Gavaskar should run BCCI - judgeComment on this story
New Delhi – India's Supreme Court recommended Thursday that batting legend Sunil Gavaskar step in as head of the country's cricket board and banned two teams from this year's IPL over their role in a betting scandal.
After warning the incumbent N. Srinivasan that they could order him to quit, a panel of judges proposed 64-year-old Gavaskar take over on an interim basis as president of the Board of Control for Cricket in India.
“In the place of Srinivasan, we propose to appoint an experienced cricket player like Sunil Gavaskar to replace him and function as BCCI president,” Justice A.K. Patnaik said at a hearing in New Delhi.
The two-man panel also said the Chennai Super Kings and the Rajasthan Royals Ä the two teams at the centre of an ongoing probe into illegal betting and match-fixing Ä should be barred from the next edition of the Indian Premier League (IPL) beginning next month.
The IPL, a Twenty20 tournament that draws some of the biggest names in world cricket, has been embroiled in a number of scandals since it began less than a decade ago.
The panel is looking at a damning report it commissioned into wrongdoing in last year's tournament when former Test bowler Shanthakumaran Sreesanth was caught deliberately bowling badly while playing for the Rajasthan Royals in return for thousands of dollars from bookmakers.
Released in February, the report also concluded that Srinivasan's son-in-law Gurunath Meiyappan Ä who was the team principal of the Chennai Super Kings Ä could be guilty of illegal betting on IPL games.
The Super Kings are owned by India Cements. Srinivasan is managing director of this firm. The team is captained by India skipper Mahendra Singh Dhoni.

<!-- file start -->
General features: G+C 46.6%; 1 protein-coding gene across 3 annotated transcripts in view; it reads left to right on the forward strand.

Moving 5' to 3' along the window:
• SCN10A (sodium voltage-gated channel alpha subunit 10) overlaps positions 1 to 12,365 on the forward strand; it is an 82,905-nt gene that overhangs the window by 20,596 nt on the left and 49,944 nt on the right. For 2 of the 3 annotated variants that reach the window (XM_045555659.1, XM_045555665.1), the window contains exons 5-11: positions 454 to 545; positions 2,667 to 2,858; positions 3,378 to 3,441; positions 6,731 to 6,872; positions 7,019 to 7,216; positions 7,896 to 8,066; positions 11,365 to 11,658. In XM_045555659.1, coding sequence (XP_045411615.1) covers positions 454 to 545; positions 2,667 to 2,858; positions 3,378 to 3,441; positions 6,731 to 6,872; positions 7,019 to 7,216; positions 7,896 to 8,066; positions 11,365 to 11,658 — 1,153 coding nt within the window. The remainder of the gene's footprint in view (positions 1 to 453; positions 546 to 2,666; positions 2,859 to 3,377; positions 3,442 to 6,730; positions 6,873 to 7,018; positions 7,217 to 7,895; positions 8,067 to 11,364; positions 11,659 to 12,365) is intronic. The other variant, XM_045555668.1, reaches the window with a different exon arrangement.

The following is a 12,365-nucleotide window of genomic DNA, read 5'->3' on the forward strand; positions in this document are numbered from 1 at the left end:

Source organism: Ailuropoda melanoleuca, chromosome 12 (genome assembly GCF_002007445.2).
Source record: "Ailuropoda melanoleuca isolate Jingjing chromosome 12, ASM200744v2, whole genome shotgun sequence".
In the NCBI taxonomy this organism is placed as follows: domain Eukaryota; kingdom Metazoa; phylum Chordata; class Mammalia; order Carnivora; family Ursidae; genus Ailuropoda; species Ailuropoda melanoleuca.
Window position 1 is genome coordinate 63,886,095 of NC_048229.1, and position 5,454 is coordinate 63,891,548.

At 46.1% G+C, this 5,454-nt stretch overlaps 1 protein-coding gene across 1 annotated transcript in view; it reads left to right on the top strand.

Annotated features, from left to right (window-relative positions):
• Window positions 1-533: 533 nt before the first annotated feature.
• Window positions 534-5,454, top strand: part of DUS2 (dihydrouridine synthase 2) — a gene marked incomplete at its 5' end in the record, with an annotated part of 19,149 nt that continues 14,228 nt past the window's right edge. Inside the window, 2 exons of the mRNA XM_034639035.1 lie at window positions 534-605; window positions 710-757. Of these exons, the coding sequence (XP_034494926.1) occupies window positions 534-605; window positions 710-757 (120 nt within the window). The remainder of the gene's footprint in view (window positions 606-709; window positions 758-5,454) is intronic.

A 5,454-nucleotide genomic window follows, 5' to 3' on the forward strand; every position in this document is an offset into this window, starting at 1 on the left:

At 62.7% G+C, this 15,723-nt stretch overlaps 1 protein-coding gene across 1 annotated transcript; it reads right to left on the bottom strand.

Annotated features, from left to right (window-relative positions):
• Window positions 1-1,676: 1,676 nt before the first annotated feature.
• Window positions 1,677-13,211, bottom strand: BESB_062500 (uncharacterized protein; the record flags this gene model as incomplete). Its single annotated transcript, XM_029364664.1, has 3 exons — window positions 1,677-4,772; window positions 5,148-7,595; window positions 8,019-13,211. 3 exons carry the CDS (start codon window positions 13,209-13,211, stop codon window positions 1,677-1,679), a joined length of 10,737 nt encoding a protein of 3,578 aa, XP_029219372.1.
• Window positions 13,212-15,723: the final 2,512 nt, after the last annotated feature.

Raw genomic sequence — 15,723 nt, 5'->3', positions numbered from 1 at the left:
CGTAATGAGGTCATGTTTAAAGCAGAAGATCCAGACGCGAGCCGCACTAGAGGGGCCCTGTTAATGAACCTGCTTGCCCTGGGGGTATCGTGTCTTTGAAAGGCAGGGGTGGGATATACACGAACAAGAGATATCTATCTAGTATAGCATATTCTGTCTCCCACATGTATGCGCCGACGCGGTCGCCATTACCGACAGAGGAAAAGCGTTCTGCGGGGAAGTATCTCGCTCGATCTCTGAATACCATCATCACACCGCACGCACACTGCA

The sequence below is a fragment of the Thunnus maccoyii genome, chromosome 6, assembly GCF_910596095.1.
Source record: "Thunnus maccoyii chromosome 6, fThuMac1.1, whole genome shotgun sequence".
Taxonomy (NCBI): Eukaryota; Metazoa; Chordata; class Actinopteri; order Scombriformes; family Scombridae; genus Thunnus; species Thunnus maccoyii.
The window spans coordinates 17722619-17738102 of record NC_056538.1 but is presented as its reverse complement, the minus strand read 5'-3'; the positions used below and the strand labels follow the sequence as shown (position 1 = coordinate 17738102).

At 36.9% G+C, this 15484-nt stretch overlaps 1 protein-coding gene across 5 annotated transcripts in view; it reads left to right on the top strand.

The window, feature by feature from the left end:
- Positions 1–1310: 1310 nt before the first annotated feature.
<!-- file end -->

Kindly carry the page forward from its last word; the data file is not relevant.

“We are not removing anyone now, but Chennai Super Kings and Rajasthan Royals will not be allowed to participate in the IPL which commences on April 16,” added Patnaik, who is head of the two-judge panel.
Such a ban would have a devastating impact on the eight-team IPL which is due to resume next month in the United Arab Emirates. The start of this year's tournament has been relocated as India is holding a general election.
On Tuesday, the court had urged Srinivasan to stand down as president of the board to enable a “fair” investigation into the allegations.
He has so far not reacted to either the call to resign nor Thursday's recommendation from the court about Gavaskar replacing him.
The 64-year-old Gavaskar, the first player ever to score 10 000 runs in Test match cricket, is now a television commentator and is a former head of the ICC's cricket committee. He is also a strident newspaper columnist and has been at the forefront of recent calls for coach Duncan Fletcher's sacking.
The report commissioned by the court, which ws released in February, suggested Meiyappan may have passed on team information to outsiders for illegal betting, but did not specify what information or to whom.
Srinivasan is regarded as the most powerful man in world cricket and is due to take over in July as head of the International Cricket Council.
India is the most powerful country in world cricket due to its vast television audience, which enables the board to generate almost 70 percent of the game's revenues.
International news organisations, including Agence France-Presse (AFP), have suspended their on-field coverage of matches hosted by the BCCI since 2012 after the board imposed restrictions on picture agencies. – Sapa-AFP